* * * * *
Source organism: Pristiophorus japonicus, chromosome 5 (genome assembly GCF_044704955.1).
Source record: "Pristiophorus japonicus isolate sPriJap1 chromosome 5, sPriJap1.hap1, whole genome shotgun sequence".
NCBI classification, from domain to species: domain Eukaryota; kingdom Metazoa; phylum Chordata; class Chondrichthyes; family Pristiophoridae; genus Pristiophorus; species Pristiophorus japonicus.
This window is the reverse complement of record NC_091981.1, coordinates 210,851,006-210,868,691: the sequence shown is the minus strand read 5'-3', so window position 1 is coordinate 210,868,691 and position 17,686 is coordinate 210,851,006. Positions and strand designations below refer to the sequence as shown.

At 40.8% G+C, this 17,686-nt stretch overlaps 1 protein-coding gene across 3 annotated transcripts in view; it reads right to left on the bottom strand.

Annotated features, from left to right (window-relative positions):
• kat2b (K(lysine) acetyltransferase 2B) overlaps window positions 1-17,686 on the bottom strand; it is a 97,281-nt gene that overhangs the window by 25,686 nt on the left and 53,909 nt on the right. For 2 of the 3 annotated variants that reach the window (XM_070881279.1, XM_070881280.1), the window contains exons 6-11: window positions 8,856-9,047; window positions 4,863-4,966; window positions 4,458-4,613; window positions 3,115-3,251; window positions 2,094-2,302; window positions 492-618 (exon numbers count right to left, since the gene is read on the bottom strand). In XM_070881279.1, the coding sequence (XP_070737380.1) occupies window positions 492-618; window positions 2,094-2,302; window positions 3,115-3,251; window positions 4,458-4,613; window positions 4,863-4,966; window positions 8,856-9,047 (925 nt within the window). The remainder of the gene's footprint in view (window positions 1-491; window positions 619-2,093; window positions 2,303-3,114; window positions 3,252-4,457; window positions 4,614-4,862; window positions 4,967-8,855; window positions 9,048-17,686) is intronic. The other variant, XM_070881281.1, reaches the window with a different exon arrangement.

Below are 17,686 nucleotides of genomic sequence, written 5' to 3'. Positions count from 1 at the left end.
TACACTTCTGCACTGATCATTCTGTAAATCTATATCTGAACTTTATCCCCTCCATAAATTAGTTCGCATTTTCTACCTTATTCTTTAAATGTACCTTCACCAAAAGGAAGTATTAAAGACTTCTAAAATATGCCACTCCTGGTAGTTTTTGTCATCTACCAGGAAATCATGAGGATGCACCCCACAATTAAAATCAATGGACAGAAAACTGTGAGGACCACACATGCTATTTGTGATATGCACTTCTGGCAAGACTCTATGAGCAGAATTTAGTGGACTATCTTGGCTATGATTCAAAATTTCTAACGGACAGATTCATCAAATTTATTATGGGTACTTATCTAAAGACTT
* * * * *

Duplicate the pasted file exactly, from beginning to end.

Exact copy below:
Source organism: Pristiophorus japonicus, chromosome 5 (genome assembly GCF_044704955.1).
Source record: "Pristiophorus japonicus isolate sPriJap1 chromosome 5, sPriJap1.hap1, whole genome shotgun sequence".
NCBI classification, from domain to species: domain Eukaryota; kingdom Metazoa; phylum Chordata; class Chondrichthyes; family Pristiophoridae; genus Pristiophorus; species Pristiophorus japonicus.
This window is the reverse complement of record NC_091981.1, coordinates 210,851,006-210,868,691: the sequence shown is the minus strand read 5'-3', so window position 1 is coordinate 210,868,691 and position 17,686 is coordinate 210,851,006. Positions and strand designations below refer to the sequence as shown.

At 40.8% G+C, this 17,686-nt stretch overlaps 1 protein-coding gene across 3 annotated transcripts in view; it reads right to left on the bottom strand.

Annotated features, from left to right (window-relative positions):
• kat2b (K(lysine) acetyltransferase 2B) overlaps window positions 1-17,686 on the bottom strand; it is a 97,281-nt gene that overhangs the window by 25,686 nt on the left and 53,909 nt on the right. For 2 of the 3 annotated variants that reach the window (XM_070881279.1, XM_070881280.1), the window contains exons 6-11: window positions 8,856-9,047; window positions 4,863-4,966; window positions 4,458-4,613; window positions 3,115-3,251; window positions 2,094-2,302; window positions 492-618 (exon numbers count right to left, since the gene is read on the bottom strand). In XM_070881279.1, the coding sequence (XP_070737380.1) occupies window positions 492-618; window positions 2,094-2,302; window positions 3,115-3,251; window positions 4,458-4,613; window positions 4,863-4,966; window positions 8,856-9,047 (925 nt within the window). The remainder of the gene's footprint in view (window positions 1-491; window positions 619-2,093; window positions 2,303-3,114; window positions 3,252-4,457; window positions 4,614-4,862; window positions 4,967-8,855; window positions 9,048-17,686) is intronic. The other variant, XM_070881281.1, reaches the window with a different exon arrangement.

Below are 17,686 nucleotides of genomic sequence, written 5' to 3'. Positions count from 1 at the left end.
TACACTTCTGCACTGATCATTCTGTAAATCTATATCTGAACTTTATCCCCTCCATAAATTAGTTCGCATTTTCTACCTTATTCTTTAAATGTACCTTCACCAAAAGGAAGTATTAAAGACTTCTAAAATATGCCACTCCTGGTAGTTTTTGTCATCTACCAGGAAATCATGAGGATGCACCCCACAATTAAAATCAATGGACAGAAAACTGTGAGGACCACACATGCTATTTGTGATATGCACTTCTGGCAAGACTCTATGAGCAGAATTTAGTGGACTATCTTGGCTATGATTCAAAATTTCTAACGGACAGATTCATCAAATTTATTATGGGTACTTATCTAAAGACTT